BMO – Federal Court of Appeal finds that former s. 39(2) extended to FX gains on s. 39(1) dispositions

On unwinding a tower structure, a Nevada subsidiary LP of BMO realized FX gains on repaying U.S.-dollar borrowings, but completely offset that loss through realizing a capital loss on winding up an NSULC subsidiary. As a technical matter, s. 112(3.1) did not apply to deny any portion of this capital loss because the NSULC paid all its dividends on a separate class of preferred shares that it had issued as a stock dividend – rather than on the common shares on which the LP had realized the loss.

CRA considered this structuring to be abusive and applied GAAR. Webb JA found that s. 112(3.1) would not have applied to grind the loss even if the NSULC had instead paid all the dividends on its common shares. Thus, the structuring was unnecessary, and there was no “tax benefit” which could engage GAAR.

In particular, he found that the pre-2013 version of s. 39(2) applied to FX gains or losses on the dispositions of property generally, rather than being restricted, as contended by the Crown, to dispositions of foreign currency and FX gains or losses arising on settlement of obligations. As s. 39(2) applied to the FX loss sustained on the disposition of the NSULC shares, s. 39(2) thus deemed that loss to be a loss from the disposition of foreign currency rather than of shares, so that s. 112(3.1) could not apply.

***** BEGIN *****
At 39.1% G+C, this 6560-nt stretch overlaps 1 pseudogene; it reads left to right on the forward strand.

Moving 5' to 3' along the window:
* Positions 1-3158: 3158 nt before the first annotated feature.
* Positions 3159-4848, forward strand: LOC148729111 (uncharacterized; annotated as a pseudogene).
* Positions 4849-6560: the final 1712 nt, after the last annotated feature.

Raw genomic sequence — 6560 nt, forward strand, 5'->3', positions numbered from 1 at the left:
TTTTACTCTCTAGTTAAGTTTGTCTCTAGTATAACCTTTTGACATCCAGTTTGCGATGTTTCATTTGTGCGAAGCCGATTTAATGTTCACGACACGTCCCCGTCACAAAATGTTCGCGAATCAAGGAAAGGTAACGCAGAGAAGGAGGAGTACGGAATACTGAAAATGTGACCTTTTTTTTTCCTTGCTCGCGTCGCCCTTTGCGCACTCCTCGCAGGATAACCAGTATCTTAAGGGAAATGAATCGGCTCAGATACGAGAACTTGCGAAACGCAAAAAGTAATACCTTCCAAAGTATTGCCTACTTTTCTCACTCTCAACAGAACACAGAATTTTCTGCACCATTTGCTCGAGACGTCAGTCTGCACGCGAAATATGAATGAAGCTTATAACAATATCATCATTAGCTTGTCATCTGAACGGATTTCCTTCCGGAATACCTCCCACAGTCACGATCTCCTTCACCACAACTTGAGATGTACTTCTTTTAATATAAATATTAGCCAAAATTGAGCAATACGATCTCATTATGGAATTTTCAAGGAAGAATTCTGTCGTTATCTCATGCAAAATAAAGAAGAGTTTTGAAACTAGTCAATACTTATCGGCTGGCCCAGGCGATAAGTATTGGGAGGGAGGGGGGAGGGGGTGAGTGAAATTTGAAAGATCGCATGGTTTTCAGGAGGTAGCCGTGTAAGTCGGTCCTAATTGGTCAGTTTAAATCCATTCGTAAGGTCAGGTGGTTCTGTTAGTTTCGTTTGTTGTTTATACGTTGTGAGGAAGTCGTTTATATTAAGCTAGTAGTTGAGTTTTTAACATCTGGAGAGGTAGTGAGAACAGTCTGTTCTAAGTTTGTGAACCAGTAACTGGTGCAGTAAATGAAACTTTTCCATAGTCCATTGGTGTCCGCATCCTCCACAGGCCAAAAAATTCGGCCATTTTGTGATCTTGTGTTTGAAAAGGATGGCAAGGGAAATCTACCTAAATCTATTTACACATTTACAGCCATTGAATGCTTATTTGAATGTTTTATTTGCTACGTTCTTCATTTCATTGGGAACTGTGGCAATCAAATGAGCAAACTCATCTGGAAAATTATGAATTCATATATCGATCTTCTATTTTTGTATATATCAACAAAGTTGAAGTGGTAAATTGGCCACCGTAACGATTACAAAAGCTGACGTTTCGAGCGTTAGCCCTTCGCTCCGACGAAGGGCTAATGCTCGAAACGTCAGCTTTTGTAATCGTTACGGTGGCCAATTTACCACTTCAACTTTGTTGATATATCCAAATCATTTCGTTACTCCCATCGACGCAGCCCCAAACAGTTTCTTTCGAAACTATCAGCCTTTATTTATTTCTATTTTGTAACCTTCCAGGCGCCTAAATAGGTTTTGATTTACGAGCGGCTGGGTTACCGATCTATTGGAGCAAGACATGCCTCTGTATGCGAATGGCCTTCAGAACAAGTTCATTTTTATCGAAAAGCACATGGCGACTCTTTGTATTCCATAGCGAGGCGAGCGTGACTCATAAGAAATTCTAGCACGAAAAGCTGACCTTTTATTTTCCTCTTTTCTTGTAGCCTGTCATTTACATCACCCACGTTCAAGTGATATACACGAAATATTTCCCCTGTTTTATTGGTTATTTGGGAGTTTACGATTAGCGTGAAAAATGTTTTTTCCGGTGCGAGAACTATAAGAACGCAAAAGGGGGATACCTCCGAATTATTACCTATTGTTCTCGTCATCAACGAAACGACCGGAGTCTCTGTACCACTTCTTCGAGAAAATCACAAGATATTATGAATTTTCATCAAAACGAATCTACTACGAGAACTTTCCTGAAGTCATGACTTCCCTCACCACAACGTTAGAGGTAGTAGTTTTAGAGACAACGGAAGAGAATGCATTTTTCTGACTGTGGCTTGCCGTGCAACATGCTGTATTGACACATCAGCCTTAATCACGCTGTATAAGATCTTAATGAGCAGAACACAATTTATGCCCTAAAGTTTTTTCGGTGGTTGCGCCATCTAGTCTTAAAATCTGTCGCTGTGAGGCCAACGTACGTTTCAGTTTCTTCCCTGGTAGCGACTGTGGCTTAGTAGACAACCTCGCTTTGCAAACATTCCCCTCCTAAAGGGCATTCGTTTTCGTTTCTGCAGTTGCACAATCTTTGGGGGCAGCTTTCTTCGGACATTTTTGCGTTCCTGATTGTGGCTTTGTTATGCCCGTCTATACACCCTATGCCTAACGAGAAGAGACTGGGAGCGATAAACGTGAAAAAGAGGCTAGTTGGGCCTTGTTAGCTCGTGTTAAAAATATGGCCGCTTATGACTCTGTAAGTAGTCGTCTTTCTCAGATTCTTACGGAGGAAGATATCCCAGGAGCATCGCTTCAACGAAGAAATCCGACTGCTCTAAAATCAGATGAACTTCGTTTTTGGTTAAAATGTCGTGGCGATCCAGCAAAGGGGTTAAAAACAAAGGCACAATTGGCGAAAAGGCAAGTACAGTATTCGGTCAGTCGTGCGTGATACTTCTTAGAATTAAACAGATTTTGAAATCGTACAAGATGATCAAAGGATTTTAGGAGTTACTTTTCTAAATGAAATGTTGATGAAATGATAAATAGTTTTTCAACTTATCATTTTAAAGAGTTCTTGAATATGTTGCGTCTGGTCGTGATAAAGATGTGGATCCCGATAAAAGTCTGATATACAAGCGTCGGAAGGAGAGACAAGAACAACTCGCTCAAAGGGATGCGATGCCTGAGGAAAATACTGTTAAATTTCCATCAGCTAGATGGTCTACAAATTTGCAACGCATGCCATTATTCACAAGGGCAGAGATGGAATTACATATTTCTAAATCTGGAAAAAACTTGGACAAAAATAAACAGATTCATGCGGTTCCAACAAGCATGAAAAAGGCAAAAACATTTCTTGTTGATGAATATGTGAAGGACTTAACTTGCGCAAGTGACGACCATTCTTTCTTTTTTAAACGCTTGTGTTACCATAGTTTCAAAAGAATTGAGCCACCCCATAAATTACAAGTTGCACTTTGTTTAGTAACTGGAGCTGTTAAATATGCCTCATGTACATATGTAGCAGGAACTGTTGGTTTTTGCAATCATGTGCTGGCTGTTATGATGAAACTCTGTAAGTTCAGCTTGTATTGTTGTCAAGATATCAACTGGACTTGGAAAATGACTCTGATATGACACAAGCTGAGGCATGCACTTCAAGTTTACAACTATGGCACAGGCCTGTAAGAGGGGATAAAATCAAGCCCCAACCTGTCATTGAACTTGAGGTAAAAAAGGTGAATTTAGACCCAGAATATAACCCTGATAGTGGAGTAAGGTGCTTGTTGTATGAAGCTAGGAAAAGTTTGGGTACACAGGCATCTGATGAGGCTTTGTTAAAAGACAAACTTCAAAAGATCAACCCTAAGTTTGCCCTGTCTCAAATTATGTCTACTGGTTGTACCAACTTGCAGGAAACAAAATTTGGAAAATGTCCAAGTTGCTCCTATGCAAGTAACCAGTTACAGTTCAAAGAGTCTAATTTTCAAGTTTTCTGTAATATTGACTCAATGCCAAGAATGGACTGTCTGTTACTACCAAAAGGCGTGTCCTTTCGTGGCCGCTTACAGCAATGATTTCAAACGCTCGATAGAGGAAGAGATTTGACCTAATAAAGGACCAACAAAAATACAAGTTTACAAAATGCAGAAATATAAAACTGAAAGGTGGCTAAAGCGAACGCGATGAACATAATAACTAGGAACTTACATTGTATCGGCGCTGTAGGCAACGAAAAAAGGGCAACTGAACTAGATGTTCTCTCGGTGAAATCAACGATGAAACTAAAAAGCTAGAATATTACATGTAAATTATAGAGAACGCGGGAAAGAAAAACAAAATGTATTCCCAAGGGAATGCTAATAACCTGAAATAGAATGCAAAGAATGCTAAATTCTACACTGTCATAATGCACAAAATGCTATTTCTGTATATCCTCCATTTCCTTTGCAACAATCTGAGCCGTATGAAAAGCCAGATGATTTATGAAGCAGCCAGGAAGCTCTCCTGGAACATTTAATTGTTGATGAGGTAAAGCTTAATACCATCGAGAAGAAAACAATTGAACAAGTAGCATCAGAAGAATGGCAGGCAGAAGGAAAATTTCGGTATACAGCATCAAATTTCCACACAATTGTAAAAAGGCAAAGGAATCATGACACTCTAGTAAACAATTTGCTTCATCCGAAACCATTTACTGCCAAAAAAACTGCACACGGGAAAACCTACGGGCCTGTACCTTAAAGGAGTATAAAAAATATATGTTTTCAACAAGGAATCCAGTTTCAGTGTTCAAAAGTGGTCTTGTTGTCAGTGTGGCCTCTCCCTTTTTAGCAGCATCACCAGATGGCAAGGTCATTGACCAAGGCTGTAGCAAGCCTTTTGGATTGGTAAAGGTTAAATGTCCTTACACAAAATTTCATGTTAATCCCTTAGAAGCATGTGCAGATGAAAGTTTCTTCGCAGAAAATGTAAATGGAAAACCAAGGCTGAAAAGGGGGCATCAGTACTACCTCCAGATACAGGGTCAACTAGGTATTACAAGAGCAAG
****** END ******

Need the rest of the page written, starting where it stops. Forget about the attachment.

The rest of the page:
In this regard, he stated:

By providing that subsection 39(2) of the Act will be applicable “[n]otwithstanding subsection (1)”, Parliament acknowledged that both subsections 39(1) and (2) of the Act could apply to dispositions of property. If foreign currency was the only property to which subsection 39(2) of the Act was to have applied, the text of the provision could have so provided.

After referring to the Finance Technical Notes on ss. 39(2), 95(2)(f.15) and 95(2)(g.02), he further stated:

All of the Technical Notes released by the Department of Finance appear to be drafted on the premise that subsection 39(2) of the Act (as it read in 2010 and in earlier years) had a broader application than what is proposed by the Crown. The Technical Notes indicate that this version of subsection 39(2) of the Act applied to any disposition of capital property, and not just a disposition of foreign currency.

Neal Armstrong. Summaries of Canada v. Bank of Montreal 2020 FCA 82 under s. 39(2) and s. 112(3.1).